7 Common Mistakes made by First Time Managers

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When I have been promoted to a manager, which was one of the important milestones in my career, I knew that it is not just a promotion or a pay raise but also a complete transition in my role for life. I have to learn multiple skills to live to my seniors’ expectation.

When I look back and see what were the common mistakes I made when I was a manager, I see lot many. Thought, to share my experience with you so that you won’t make such mistakes in your career.

In my new role, I was very excited as I was not an individual contributor but was responsible for making sure my team delivers. I was responsible for managing my team and their outcome. I was responsible for guiding them and influencing their work output.

But the challenge was how to do so? How to ensure that things keep moving the way they are but at the same time move towards improvement and better productivity, which helps the organization in long run.

In this journey, I made many mistakes and wish to share with you:

 

I was trying to do things by myself

I was an individual contributor before being a manager. I was responsible for work, which was assigned to me. It took me a while to understand that I was not only responsible for my work but for the work of my whole team. I need to learn how to delegate the responsibilities to my team with proper guidance rather than doing it myself.

It was a lot easier for me to do it myself than asking my team member post training. I was wrong. It was easier but not scalable.

There were many incidences where I have to tell the same thing again and again to my team members. I use to think it is waste of time and I can do it myself in minutes. Later, I realized to scale it is important to develop your team members.

 

Micromanager-I focus on details rather than Objectives

Being an individual role before I was a manager, I was used to getting gripped in the details of any assignment. I use to keep track of everything, like, to whom I have emailed, called or documentation of my notes etc. But being a manager, it was not possible for me to keep a track of everything my team is working on. Being micromanager is not good at all. Now I have realized that I have to focus on the big picture. I have to put the focus on progress than every little step involved.
I should tell my team what to do not how? They should be empowered to make their own processes until they are breaking company rules. Let their creativity come out. Let them take ownership and be accountable for what they are doing.

 

Copying Others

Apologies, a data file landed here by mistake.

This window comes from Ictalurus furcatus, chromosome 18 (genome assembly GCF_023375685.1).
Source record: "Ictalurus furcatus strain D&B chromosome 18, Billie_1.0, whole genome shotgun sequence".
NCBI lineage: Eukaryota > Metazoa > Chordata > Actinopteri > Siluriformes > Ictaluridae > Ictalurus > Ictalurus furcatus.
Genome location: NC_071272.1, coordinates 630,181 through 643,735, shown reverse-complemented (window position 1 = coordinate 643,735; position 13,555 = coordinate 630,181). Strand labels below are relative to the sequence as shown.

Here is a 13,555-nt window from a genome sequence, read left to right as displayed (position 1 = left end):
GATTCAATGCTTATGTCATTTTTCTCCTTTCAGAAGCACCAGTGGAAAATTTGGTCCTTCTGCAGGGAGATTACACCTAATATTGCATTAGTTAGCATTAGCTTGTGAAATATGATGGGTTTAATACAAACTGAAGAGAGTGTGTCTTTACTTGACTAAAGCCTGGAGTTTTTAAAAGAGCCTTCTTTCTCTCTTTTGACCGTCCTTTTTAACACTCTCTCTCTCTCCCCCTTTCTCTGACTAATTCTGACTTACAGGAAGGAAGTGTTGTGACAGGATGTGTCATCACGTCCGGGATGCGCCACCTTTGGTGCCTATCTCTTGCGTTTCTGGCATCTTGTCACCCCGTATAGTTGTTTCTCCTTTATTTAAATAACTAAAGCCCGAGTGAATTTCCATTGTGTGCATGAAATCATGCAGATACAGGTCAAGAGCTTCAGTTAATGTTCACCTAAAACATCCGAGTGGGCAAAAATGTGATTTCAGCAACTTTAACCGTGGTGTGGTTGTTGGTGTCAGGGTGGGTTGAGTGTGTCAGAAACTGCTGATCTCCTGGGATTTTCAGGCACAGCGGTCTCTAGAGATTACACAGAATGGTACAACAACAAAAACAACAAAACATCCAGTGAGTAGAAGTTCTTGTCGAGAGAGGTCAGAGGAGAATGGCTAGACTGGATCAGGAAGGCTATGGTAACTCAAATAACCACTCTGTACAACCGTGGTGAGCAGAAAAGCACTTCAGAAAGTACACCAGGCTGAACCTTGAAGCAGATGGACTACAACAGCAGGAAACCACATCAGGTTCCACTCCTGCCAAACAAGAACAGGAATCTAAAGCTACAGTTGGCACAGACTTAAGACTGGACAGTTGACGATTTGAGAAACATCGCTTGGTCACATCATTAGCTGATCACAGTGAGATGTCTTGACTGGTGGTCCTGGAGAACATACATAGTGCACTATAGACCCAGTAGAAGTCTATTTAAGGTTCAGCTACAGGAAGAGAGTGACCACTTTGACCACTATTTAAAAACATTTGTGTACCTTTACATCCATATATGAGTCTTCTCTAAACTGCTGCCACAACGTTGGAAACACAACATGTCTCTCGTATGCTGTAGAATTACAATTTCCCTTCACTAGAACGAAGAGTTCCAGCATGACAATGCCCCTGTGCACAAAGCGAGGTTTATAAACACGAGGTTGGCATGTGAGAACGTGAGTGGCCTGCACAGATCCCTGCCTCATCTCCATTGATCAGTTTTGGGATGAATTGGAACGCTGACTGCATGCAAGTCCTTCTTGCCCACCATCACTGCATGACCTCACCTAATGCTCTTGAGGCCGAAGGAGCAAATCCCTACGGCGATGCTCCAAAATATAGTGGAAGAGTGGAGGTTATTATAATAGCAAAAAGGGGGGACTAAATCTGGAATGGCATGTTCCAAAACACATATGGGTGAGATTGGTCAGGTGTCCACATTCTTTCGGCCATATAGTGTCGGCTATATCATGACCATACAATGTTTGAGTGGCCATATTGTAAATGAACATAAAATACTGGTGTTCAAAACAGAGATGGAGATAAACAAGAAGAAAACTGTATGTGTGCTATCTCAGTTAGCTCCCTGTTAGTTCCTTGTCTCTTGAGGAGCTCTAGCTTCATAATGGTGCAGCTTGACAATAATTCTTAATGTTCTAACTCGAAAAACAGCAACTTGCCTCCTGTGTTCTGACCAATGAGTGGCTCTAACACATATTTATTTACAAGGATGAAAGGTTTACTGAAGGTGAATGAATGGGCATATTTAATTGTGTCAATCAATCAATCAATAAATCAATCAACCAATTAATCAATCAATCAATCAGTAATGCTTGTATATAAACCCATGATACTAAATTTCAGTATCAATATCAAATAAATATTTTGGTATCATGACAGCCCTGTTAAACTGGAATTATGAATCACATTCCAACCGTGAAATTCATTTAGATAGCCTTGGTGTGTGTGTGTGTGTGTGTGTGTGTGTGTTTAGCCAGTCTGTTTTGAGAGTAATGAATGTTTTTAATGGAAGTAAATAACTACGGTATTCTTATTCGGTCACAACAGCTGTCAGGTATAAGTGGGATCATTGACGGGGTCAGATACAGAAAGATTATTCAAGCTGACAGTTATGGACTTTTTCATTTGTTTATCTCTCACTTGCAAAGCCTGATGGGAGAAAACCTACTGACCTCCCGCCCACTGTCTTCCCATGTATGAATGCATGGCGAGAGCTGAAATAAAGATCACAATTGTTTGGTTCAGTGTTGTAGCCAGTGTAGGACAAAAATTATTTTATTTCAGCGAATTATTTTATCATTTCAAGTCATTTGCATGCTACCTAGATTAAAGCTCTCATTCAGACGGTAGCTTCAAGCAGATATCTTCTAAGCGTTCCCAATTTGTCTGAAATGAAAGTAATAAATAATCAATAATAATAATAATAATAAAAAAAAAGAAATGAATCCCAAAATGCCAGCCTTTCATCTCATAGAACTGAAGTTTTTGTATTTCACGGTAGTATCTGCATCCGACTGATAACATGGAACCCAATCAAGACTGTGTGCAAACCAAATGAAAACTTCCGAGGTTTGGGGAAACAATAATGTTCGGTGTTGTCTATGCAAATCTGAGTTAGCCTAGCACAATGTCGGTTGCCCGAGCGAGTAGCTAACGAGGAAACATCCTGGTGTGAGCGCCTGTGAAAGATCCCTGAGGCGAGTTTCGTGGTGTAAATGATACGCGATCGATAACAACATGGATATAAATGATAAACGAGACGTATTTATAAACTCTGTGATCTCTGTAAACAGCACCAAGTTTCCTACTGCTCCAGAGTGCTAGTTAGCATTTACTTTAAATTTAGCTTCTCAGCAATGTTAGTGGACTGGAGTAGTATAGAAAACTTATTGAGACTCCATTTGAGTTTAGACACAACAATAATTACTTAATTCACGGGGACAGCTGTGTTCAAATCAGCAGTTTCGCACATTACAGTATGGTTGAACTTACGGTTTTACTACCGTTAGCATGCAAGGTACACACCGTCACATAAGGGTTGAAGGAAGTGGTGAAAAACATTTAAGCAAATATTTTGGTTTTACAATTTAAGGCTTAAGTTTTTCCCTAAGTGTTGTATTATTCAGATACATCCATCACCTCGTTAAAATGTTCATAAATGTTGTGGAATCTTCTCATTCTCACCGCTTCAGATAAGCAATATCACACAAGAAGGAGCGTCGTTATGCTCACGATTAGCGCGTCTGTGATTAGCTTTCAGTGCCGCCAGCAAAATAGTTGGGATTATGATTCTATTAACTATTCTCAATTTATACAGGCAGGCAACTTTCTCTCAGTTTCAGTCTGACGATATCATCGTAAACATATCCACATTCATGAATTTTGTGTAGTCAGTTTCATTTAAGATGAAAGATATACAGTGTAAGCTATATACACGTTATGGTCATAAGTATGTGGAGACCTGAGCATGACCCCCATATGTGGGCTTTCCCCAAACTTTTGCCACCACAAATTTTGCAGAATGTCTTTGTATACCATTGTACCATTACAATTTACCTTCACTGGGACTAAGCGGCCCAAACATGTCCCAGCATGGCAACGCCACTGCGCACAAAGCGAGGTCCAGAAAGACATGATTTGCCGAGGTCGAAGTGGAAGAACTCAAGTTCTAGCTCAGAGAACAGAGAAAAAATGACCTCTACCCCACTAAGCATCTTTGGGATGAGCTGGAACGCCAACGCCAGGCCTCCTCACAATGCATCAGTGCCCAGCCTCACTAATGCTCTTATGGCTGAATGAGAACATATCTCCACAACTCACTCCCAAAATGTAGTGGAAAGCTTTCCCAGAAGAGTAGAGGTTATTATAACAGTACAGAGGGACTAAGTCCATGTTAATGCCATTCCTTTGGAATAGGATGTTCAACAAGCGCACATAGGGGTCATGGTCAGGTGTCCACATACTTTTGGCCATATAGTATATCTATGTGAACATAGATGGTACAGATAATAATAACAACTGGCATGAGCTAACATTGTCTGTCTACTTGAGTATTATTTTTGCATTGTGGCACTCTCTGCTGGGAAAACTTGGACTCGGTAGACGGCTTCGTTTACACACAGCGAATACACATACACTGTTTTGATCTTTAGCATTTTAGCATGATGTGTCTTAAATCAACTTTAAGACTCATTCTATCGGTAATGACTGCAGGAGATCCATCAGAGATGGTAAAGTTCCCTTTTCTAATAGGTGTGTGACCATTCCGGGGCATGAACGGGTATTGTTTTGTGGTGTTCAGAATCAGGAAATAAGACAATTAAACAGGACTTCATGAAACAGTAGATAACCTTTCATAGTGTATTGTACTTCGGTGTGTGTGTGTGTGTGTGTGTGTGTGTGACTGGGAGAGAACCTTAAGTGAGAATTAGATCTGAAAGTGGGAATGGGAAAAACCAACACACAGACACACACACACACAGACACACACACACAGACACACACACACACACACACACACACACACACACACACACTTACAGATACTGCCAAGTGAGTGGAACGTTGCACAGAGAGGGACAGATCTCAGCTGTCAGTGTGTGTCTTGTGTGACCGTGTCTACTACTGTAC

Being a manager, I have to develop my own style, which was not easy and can’t happen in a day. I have to work hard for it. I tried to copy the same way it been done before me. But I have to develop my own management style which required a lot of time but at least it allows me to challenge status quo, gain potential and make an impact on the organization.

Reading articles, book and taking mentorship from a leader helps you understand the right kind of managerial style.

 

Fake Promises

Being first time manager, I wish to be an effective leader who is admirable for the team. I made promises I can’t keep. I failed to understand what it takes to actually follow through. Problems, which I was trying to close, been there for a long time than I realize because of deep realistic reasons. So I got flavor at first but after that, it’s hard for me to keep it up which has dented my reputation and credibility.

I miss change impacts

I forget to make some early changes, which I can immediately; like to eliminate repetitive steps and process, wasting time on daily meetings (ineffective) etc. These changes would have brought some efficiency back to the team.

But, it does not mean that you should make so many changes without giving a proper thought to it. In beginning, take your time before you finally decide to make substantial change.

 

Overthinking for a decision

Being first time manager, I got decision paralysis. I overthink every situation, which delayed a decision. I forgot that the choices I made not only affected me but my team and the entire department. I didn’t want to make mistakes or bad calls, which made me paralyzed and I never made a decision at all.

Not taking a decision is worst than making a bad decision. It is wise to look into each aspect before making a decision but the delay in decision making is not good at the same time.

 

Hold Back on

I was just following the process, which was in place since long before my time. I didn’t want to start changing things without sound knowledge about processes and things involved in it. But it backfired me because without any decision on pending things my team was not able to act on it and we were not able to deliver as expected as a team.

Being an effective, inspiring leader takes time. It’s like a key to finding out a balance between jumping in too fast and not jumping in at all. Between being eager to impact the team and staying realistic. I realize that its learning process to continually avoid these common mistakes so that I will be on my way to be a good manager I wish to be.

 

Blog posted by our Guest Blogger

Muhammad Asif Mansha

Twitter :https://twitter.com/AskMuhammadAsif

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